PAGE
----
Sysinternals Du

This post covers the Sysinternals tool Du – Directory disk usage reporter. It is the second post in a series covering the Sysinternals suite of tools to help people discover new ones they may not have used before.

What is Directory disk usage reporter?

Directory disk usage reporter will be very familiar to those who have used Unix/Linux based operating systems. It is basically the equivalent of the du command on those platforms and provides information on the size of a given directory. If you want to know which directories contain the data filling a drive this tool can be most useful – if you’ve used the ‘TreeSize’ program consider Du to be a CLI equivalent. Quite often my team is asked to explain why a system is running low or out of disk space and having an effective tool to assist in this process is vital.

What information does it present and how do I use it?

Running du.exe from the command line by default will list the number of files, directories and size for a given target path having iterated recursively through that path.

As an example, below I execute the command and provide a drive path to examine.

We can view the available command options by simply running du, the help output will display without the need for /? or -? however if you do add these they will bring up the help as expected.

To avoid seeing the Sysinternals Du banner every time the command runs you can use the -q Quiet switch. Note the command syntax expects the switch to come before the directory path. Entering the -q switch after the directory will result in nothing being displayed.

This demonstrates the importance of knowing the command syntax – du expects all switches to come before the directory path. The Sysinternals documentation provides the following as a reference for the command syntax.

  • du [-c[t]] [-n | -l levels | -v] [-u] [-q] directory

Note that you cannot use -n-l or -v together, they are considered to be mutually exclusive which makes sense when you consider what the switches do.

The program works quite happily on mapped drives as shown below. I use the -q switch to suppress the banner and -v to “Show size (in KB) of all subdirectories” –

The -l switch can be used to determine how many levels deep directory usage is reported on. Let me use the following two command run outputs to demonstrate what I mean by this. First off I will run the command with only two switches, -q to suppress the banner and -v to show the size of subdirectories.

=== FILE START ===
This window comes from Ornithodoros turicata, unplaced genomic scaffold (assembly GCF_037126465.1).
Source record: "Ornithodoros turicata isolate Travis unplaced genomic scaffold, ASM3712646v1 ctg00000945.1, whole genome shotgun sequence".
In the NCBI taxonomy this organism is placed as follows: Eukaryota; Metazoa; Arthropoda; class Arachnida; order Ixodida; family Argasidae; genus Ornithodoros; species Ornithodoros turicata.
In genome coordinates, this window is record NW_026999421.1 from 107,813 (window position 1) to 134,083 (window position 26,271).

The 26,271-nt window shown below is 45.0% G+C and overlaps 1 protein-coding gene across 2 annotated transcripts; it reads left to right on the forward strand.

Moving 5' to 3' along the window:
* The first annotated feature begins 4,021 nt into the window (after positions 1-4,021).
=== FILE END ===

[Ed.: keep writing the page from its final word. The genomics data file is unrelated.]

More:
As you can see the command output iterates through the entire directory tree reporting on each level. Now I will run the same command again but with the -l switch and a value of 1 to only display the information for one directory level deep.


Now I want to cover my favourite options which allow us to export the returned data as either a comma-separated value (CSV) or tab-delimited. This is where things get really powerful and provide a way to take a large output and manipulate it in another program such as Microsoft Excel.

The required switch is -c which will produce a CSV format or -ct which produces tab-delimited. If we just run the command with the relevant switches it will output the data to the command window, this is OK for the small example directory I use in my example below but for larger runs we will want to re-direct this to either the clipboard or a file.

Let’s run the same command again twice – once with the output going to the clipboard and then to a file.

Output to clipboard –

Output to a file –

Du output to text file

We can import this into Excel (or paste from the clipboard using the text import wizard), once the data is in Excel we can manipulate it and create graphs if desired.

Du Ouput In Microsoft Excel

Du Ouput Graph


I hope you can see just how powerful this tool can be in helping you understand where disk space is being consumed within a directory structure. With the right setup this can also be automated as a scheduled task that creates an output file which can then be e-mailed or dropped somewhere appropriate for end users/technicians to review and assist them in tidying up their drives. I know that we have been able to avoid allocating more SAN storage to various customers by simply demonstrating that their drives were full of junk that once deleted negated the need for any additional storage.

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